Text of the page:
This evening, David Vamos has created a beautiful “Taste of Shabbat Service” for our Community Pride Shabbat Dinner that I am very much looking forward to attending. The history of Pride has had a serpentine journey in the United States and in Canada and around the world. It was originally a stage for protest and advocacy for people seeking simple basic human rights. Over time, as barriers have been overcome, it has become a place for joyful gatherings that span (almost) the entire community. And every year, Pride Month embeds within it deeper teachings about the everchanging nuances within the LGBTQ2+ community that brings us all closer together. At the best moments within our community, Pride makes us proud.


But there are always dark shadows — politicians here and around the world who somehow double-book other events on that day, or religious groups (including elements of our own) who look only to the moment of our birth to establish our gender/identity and exclude those who do not fit. Or even worse are the loud and unfiltered voices who speak words of hate, in person and online, or push to impose their narrower views on their whole community.


Astonishingly, there are now 520 pieces of legislation circulating through various state legislatures south of our border just on “trans” alone, and demands in both of our countries for book bans. These acts of othering and devalidating remind us that the purpose of Pride isn’t just about celebration, it continues to be about assertion and ownership of who we are as a community and what we stand for. And now, with frustration but also with purpose, we learn that we can never stop asserting.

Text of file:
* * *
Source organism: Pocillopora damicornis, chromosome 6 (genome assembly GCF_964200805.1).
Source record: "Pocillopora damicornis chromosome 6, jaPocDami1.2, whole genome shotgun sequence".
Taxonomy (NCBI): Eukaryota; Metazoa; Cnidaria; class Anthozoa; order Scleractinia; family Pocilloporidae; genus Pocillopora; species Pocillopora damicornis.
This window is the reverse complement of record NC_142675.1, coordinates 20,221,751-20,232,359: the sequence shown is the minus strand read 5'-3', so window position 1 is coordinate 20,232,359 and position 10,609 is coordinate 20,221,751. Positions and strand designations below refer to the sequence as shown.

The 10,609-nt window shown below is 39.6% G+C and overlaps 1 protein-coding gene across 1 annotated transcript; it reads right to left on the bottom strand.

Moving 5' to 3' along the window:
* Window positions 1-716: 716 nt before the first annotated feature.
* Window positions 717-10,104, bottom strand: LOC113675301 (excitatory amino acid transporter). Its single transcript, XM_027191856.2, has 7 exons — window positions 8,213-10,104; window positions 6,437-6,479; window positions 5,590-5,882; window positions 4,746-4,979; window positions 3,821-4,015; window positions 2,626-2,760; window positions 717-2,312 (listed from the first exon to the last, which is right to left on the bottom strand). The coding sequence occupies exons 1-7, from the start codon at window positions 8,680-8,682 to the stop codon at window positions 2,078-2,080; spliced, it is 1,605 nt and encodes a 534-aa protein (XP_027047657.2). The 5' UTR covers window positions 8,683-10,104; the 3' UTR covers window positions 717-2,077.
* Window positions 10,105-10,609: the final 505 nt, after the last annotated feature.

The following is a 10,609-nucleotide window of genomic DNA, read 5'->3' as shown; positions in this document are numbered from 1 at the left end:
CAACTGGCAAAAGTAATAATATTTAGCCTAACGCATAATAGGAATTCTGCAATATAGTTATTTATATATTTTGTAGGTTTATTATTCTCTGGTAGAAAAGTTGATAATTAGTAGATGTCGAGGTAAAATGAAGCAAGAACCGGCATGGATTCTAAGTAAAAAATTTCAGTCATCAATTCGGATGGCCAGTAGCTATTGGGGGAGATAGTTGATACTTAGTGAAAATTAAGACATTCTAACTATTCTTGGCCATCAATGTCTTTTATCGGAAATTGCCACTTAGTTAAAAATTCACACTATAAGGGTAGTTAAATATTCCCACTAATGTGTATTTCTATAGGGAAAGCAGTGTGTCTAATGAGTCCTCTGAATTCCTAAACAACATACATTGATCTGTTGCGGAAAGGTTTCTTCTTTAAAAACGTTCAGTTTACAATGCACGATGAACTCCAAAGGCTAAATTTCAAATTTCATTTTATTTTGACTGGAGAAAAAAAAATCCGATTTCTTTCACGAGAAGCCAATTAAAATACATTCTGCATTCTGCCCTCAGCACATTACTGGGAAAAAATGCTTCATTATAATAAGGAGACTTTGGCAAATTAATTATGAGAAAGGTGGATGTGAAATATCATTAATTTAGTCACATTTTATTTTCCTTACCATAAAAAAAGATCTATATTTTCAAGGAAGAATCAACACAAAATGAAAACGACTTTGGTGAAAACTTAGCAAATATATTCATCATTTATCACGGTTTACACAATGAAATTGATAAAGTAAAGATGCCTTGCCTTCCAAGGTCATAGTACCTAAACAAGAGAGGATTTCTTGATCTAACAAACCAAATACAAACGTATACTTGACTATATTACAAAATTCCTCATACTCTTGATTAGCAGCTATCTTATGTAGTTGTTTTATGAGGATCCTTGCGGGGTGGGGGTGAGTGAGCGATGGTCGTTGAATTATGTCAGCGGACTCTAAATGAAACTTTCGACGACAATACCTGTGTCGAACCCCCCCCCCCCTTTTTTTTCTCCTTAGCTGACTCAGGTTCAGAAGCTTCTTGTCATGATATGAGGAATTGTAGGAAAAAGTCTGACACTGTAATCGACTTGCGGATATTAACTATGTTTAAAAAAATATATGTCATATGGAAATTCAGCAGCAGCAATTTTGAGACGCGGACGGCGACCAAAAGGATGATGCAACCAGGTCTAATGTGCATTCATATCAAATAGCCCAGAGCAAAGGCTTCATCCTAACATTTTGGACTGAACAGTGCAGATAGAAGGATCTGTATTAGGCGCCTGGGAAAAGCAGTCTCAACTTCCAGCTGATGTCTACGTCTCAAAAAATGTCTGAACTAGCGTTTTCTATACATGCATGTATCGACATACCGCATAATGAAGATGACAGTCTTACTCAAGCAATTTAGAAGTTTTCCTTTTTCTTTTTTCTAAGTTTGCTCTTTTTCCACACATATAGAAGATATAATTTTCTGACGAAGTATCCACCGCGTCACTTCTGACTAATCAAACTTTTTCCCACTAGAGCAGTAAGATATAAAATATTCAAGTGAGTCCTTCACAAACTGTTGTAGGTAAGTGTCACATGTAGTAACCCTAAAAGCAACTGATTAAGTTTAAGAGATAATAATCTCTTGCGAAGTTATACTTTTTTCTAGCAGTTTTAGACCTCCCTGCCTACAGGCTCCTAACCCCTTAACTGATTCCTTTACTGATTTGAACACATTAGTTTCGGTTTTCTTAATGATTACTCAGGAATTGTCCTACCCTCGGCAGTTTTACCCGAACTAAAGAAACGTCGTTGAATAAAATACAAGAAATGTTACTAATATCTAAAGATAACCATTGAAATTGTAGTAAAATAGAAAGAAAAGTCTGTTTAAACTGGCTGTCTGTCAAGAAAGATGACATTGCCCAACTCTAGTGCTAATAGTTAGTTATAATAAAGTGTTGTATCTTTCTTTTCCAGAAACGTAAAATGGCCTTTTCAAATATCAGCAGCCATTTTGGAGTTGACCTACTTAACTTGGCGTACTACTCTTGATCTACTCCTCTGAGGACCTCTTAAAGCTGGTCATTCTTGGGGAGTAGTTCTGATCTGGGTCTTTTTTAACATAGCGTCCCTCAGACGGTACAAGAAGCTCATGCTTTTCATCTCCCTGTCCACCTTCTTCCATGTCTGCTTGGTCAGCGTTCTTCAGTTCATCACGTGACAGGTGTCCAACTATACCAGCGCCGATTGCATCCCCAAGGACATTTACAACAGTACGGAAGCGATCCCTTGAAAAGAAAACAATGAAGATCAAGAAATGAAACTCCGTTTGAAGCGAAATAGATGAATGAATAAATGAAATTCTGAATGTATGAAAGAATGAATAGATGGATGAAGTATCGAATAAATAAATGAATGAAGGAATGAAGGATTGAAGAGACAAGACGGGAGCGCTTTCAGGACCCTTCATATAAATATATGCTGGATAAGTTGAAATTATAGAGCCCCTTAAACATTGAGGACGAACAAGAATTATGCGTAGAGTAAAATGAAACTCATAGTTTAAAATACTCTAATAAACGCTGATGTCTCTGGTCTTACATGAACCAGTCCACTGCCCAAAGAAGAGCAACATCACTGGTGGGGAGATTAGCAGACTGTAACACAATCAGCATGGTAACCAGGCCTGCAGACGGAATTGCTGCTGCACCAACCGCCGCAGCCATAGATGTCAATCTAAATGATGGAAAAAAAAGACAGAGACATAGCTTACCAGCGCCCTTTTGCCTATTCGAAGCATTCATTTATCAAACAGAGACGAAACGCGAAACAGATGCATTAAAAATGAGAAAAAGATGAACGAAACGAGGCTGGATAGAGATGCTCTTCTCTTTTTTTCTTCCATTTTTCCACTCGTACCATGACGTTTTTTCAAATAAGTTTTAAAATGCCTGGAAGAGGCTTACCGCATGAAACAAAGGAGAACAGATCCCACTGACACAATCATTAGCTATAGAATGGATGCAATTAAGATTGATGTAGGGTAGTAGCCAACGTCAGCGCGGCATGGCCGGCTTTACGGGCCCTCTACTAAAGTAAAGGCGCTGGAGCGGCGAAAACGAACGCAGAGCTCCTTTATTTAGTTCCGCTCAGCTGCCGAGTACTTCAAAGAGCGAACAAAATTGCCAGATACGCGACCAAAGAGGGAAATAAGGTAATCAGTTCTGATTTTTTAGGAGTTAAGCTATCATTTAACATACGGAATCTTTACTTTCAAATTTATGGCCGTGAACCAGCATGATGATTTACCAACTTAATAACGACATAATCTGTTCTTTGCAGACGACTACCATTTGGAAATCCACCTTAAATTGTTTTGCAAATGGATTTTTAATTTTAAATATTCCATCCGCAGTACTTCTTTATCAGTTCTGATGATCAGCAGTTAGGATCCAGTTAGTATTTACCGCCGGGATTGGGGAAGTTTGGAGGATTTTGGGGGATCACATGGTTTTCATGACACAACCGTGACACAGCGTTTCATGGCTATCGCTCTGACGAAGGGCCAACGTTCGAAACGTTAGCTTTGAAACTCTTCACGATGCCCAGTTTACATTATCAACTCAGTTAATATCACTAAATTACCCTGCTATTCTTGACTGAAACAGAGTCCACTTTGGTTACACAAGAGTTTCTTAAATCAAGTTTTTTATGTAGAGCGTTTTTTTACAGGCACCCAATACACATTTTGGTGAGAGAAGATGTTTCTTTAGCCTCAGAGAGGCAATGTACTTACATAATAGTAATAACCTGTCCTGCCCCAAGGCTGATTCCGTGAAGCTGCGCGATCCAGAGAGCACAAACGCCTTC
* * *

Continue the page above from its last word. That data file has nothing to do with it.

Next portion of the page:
For those of us on this side of Pride, we get cast with apparently negative words like “woke” or “liberal” or “not following God’s word.” Actually, our creation story tells us that we are ALL created in God’s image. And as for being “woke” – aware and awake – or “liberal?” All I can say about those labels is “Yes, I am. And thank you for noticing.” I will choose love over hate every minute and every day of the year.


Shabbat shalom,

Rabbi Allan